Anonymous Neighbors Still Complaining About D'Amico's Coffee Smell

Fans of the 64-year-old roastery suggest selling t-shirts, or putting out a donation jar to pay fines.

Last month, an anonymous neighbor of ground coffee at D’Amico Foods, on Court Street, and now Gothamist reports that the roast bean-hater is at it again with another complaint to 311.

According to the blog, after another anonymous 311 complaint last week, a Department of Environmental Protection agent paid D’Amico another visit, though luckily the more than six decade-old roastery escaped without a summons.

Patch contacted D'Amico Foods to hear their reaction to the second complaint.

"How am I feeling? To be honest with you, the first time it didn't bother me so much," said Joan D'Amico, who runs the business with her husband Francis D'Amico. "But now that this person made a second call, I'm a little annoyed. I put a sign in our window, asking for the person to come talk to us. 'We are willing to work with you.' And they didn't. Instead, they placed a second phone call. So I was a little ticked to say the least."

Gothamist also reported that unrelated to the 311 complaints, D’Amico still has plans to move their roasting operations to a new location in Red Hook, though will roast small batches at the Court Street store just to keep the tradition alive.

"We are expanding, so we're looking for another location," D'Amico confirmed to Patch. "My husband has started another wholesale business. The store would still stay here. We're not going anywhere. But if we get the location we want, then the majority of the roasting would take place there."

In the meantime, D'Amico said the store has taken some cautionary measures in approaching their roasting schedule, checking the weather more often and not roasting for long periods at a time.

"Some customers have suggested getting t-shirts, we haven't decided on that yet," D'Amico said. "Another one insists that we put a jar on the counter to accept donations should we get fined. Every time he comes in and buys coffee, he leaves change behind for that."

According to on the shop, D’Amico’s is a third-generation family business that all started when Emanuele D’Amico came to Brooklyn in 1925 from Palermo, Italy, setting up shop at 309 Court Street in 1948, with nothing more than “an old-fashioned coffee roaster machine and your standard grocery items lining wood shelves.”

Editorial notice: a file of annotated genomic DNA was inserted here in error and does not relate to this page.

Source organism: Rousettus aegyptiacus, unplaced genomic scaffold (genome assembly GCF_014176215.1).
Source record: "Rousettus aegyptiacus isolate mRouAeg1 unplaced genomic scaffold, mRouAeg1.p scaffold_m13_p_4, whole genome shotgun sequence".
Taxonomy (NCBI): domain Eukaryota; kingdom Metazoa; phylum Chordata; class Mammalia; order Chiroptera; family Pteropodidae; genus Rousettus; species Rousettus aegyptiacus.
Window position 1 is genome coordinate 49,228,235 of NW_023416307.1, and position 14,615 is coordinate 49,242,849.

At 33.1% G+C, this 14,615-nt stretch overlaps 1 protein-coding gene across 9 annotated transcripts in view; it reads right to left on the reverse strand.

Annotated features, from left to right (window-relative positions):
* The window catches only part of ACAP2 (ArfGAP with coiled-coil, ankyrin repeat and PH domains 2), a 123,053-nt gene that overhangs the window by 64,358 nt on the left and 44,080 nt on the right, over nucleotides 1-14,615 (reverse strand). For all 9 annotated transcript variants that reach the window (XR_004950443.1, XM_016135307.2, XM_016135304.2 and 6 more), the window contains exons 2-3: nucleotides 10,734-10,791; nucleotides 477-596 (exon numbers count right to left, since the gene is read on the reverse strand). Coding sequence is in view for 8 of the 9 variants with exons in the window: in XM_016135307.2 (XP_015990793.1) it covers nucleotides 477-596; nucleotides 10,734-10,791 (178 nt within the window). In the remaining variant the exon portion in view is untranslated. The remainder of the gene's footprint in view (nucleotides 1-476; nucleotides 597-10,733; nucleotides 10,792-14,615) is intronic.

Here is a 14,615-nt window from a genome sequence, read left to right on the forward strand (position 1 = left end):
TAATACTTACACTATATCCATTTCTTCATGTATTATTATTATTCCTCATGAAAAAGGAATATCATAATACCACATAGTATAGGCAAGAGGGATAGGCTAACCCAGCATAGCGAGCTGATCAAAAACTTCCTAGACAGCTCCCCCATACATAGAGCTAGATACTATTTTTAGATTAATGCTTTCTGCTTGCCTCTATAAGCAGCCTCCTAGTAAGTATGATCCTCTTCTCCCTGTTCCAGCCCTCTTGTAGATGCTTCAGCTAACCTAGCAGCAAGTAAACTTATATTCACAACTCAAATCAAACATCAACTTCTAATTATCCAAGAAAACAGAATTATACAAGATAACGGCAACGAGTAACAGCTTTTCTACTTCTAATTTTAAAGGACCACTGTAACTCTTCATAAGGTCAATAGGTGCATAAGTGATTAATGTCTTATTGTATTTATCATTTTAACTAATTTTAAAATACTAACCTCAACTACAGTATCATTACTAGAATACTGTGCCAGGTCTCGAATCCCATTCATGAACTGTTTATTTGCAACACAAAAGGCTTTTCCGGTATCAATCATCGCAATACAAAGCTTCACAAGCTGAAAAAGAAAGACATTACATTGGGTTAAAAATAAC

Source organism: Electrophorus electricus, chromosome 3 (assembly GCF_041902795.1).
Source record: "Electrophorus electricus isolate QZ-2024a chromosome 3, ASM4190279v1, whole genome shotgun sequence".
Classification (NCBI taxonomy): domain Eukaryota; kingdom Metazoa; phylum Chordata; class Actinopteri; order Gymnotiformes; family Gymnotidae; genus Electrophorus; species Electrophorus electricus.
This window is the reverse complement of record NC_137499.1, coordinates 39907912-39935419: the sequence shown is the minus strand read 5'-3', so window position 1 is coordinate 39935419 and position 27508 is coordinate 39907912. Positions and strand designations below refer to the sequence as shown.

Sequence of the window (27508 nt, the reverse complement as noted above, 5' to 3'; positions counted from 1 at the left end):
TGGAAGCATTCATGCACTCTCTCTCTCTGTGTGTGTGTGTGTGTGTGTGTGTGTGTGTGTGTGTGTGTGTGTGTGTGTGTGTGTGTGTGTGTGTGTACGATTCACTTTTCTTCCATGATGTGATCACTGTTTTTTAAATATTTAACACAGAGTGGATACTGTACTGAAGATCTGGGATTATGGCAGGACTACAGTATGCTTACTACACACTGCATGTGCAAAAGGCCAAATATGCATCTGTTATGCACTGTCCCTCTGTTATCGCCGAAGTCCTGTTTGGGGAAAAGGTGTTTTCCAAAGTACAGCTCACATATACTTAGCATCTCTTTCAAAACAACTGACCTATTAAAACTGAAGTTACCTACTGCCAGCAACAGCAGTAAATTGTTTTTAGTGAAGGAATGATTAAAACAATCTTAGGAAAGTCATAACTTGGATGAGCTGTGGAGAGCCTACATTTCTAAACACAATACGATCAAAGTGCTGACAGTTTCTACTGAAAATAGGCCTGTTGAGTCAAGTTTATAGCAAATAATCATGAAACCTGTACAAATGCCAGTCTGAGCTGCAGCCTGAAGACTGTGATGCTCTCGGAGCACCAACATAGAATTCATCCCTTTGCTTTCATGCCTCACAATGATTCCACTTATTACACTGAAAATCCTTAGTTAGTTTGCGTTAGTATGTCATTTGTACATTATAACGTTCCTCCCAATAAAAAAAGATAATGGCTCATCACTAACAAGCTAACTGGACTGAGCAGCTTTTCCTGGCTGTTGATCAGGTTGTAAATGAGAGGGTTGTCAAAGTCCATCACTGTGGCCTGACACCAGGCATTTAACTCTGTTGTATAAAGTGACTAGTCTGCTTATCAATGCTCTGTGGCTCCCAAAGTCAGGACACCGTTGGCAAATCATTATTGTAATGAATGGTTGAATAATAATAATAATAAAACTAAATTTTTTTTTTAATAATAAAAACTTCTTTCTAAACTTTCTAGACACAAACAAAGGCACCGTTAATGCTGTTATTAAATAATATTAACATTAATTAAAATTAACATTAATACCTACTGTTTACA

Stay with Patch for updates.

Phil March 27, 2012 at 03:49 PM
I love D'Amico, that great roasty smell included. Taking your neighbors for what they are is part of city life. That's especially true when they were there first.
Giacomo March 28, 2012 at 06:52 PM
Anthony, my wife and I almost spit our D'Amico's coffee out with that comment! Laughed are Brooklyn lovin heads off....but you hit the nail on the head. We were in that great produce store by Winn yesterday and a mother asked her 4 year old how many Kiwi's "we" should buy? The kid said 3, and Mom said how about we get 4 and he said NO! And she said are you sure? So she walked away and said is there any other fruit "we" should get? What a race of self centered monsters are being raised....I wonder if she taught him now to dial 3-1-1 yet?
Anthony March 28, 2012 at 09:52 PM
Glad I can provide a laugh for you and your wife. I have seen your story play out so many times on Court Street. A mother was allowing her child to walk without any shoes last summer. She asked him, "Do you think it's time to put your sneakers on?" The kid didn't just say no, he shouted at her. The mother took it and went about her business like it was nothing. Are you serious? It's terrible.
Louise June 19, 2012 at 02:09 AM
They talk to these kids like they know what they are saying..the kid could be 18 months and the nerdy father is asking the kid "So do you want to go to the park now/" Yesterday we were on Court St and this kid was on his scooter. He had to be about 3, he went into the street. The mother stood there trying to convince the kid to get on the sidewalk. The father wasn't saying anything and the kid was throwing up his arms and stamping his feet. This is how they are raising these kids to not have respect for them and anyone else. They feel they should have their own mind and be their own person. Wonder where they were raised...
helen July 02, 2013 at 02:57 PM
I will always remember the smell of coffee roasting from D'Amico. It brings back so memories. These yuppies move in and take over. They need to go live in Manhattan.


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